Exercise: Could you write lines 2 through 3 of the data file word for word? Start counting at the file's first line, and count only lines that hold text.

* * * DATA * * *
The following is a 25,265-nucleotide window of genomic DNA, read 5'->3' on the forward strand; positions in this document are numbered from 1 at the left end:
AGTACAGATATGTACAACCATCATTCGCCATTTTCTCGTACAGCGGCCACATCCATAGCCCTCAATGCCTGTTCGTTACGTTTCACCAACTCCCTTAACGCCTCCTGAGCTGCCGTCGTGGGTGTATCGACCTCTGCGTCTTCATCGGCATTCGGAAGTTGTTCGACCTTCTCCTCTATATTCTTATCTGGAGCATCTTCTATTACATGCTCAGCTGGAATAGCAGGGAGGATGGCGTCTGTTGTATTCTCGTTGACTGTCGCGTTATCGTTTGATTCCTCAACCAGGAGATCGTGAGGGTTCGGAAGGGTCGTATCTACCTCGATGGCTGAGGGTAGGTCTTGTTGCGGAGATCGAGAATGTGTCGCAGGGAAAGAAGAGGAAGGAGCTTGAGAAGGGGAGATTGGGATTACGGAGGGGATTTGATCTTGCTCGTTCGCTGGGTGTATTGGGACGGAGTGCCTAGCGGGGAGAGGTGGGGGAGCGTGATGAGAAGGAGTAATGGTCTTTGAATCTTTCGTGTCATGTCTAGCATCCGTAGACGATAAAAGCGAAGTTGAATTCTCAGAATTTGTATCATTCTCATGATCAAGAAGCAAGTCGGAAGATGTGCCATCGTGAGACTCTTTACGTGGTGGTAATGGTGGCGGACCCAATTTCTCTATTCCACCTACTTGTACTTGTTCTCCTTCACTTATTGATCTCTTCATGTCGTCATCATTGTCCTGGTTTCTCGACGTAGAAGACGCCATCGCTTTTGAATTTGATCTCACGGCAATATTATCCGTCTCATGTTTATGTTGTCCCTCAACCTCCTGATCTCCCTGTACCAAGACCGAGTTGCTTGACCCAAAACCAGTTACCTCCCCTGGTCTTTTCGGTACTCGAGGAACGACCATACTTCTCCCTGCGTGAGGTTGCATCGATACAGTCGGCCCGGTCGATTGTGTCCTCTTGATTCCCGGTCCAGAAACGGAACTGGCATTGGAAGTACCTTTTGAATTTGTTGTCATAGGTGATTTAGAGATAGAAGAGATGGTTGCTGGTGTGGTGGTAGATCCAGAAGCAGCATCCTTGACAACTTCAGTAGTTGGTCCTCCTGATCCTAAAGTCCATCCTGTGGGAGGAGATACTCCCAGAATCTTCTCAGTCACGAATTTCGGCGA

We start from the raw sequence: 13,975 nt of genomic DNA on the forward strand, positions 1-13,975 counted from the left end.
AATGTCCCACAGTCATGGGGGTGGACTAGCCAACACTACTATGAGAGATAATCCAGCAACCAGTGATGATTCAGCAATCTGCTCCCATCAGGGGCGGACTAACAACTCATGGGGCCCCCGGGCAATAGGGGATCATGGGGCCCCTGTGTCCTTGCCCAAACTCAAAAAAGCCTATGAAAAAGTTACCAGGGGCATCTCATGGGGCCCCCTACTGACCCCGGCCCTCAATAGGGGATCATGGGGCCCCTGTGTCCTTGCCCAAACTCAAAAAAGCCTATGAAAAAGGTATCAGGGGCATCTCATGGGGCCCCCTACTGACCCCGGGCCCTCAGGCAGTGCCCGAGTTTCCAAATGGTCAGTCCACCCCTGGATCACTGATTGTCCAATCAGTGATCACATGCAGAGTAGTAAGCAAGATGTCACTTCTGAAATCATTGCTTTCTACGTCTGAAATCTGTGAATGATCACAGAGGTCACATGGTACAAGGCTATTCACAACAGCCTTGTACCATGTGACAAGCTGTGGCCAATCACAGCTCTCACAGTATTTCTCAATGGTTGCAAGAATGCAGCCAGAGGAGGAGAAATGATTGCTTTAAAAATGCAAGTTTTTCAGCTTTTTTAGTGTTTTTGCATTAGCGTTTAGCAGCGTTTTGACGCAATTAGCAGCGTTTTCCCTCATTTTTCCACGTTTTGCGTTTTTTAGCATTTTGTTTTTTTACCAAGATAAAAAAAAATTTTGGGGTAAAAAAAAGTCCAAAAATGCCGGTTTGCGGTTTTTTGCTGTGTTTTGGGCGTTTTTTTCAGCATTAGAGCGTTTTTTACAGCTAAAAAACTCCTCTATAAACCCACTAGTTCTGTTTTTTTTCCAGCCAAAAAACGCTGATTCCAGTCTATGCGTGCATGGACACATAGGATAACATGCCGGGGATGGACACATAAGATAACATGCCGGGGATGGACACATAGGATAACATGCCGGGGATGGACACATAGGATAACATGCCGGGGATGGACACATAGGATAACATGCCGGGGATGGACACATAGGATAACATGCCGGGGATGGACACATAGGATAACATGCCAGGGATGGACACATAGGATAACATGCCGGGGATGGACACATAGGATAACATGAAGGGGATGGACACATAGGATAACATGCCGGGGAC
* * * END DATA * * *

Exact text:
AGTACAGATATGTACAACCATCATTCGCCATTTTCTCGTACAGCGGCCACATCCATAGCCCTCAATGCCTGTTCGTTACGTTTCACCAACTCCCTTAACGCCTCCTGAGCTGCCGTCGTGGGTGTATCGACCTCTGCGTCTTCATCGGCATTCGGAAGTTGTTCGACCTTCTCCTCTATATTCTTATCTGGAGCATCTTCTATTACATGCTCAGCTGGAATAGCAGGGAGGATGGCGTCTGTTGTATTCTCGTTGACTGTCGCGTTATCGTTTGATTCCTCAACCAGGAGATCGTGAGGGTTCGGAAGGGTCGTATCTACCTCGATGGCTGAGGGTAGGTCTTGTTGCGGAGATCGAGAATGTGTCGCAGGGAAAGAAGAGGAAGGAGCTTGAGAAGGGGAGATTGGGATTACGGAGGGGATTTGATCTTGCTCGTTCGCTGGGTGTATTGGGACGGAGTGCCTAGCGGGGAGAGGTGGGGGAGCGTGATGAGAAGGAGTAATGGTCTTTGAATCTTTCGTGTCATGTCTAGCATCCGTAGACGATAAAAGCGAAGTTGAATTCTCAGAATTTGTATCATTCTCATGATCAAGAAGCAAGTCGGAAGATGTGCCATCGTGAGACTCTTTACGTGGTGGTAATGGTGGCGGACCCAATTTCTCTATTCCACCTACTTGTACTTGTTCTCCTTCACTTATTGATCTCTTCATGTCGTCATCATTGTCCTGGTTTCTCGACGTAGAAGACGCCATCGCTTTTGAATTTGATCTCACGGCAATATTATCCGTCTCATGTTTATGTTGTCCCTCAACCTCCTGATCTCCCTGTACCAAGACCGAGTTGCTTGACCCAAAACCAGTTACCTCCCCTGGTCTTTTCGGTACTCGAGGAACGACCATACTTCTCCCTGCGTGAGGTTGCATCGATACAGTCGGCCCGGTCGATTGTGTCCTCTTGATTCCCGGTCCAGAAACGGAACTGGCATTGGAAGTACCTTTTGAATTTGTTGTCATAGGTGATTTAGAGATAGAAGAGATGGTTGCTGGTGTGGTGGTAGATCCAGAAGCAGCATCCTTGACAACTTCAGTAGTTGGTCCTCCTGATCCTAAAGTCCATCCTGTGGGAGGAGATACTCCCAGAATCTTCTCAGTCACGAATTTCGGCGA

We start from the raw sequence: 13,975 nt of genomic DNA on the forward strand, positions 1-13,975 counted from the left end.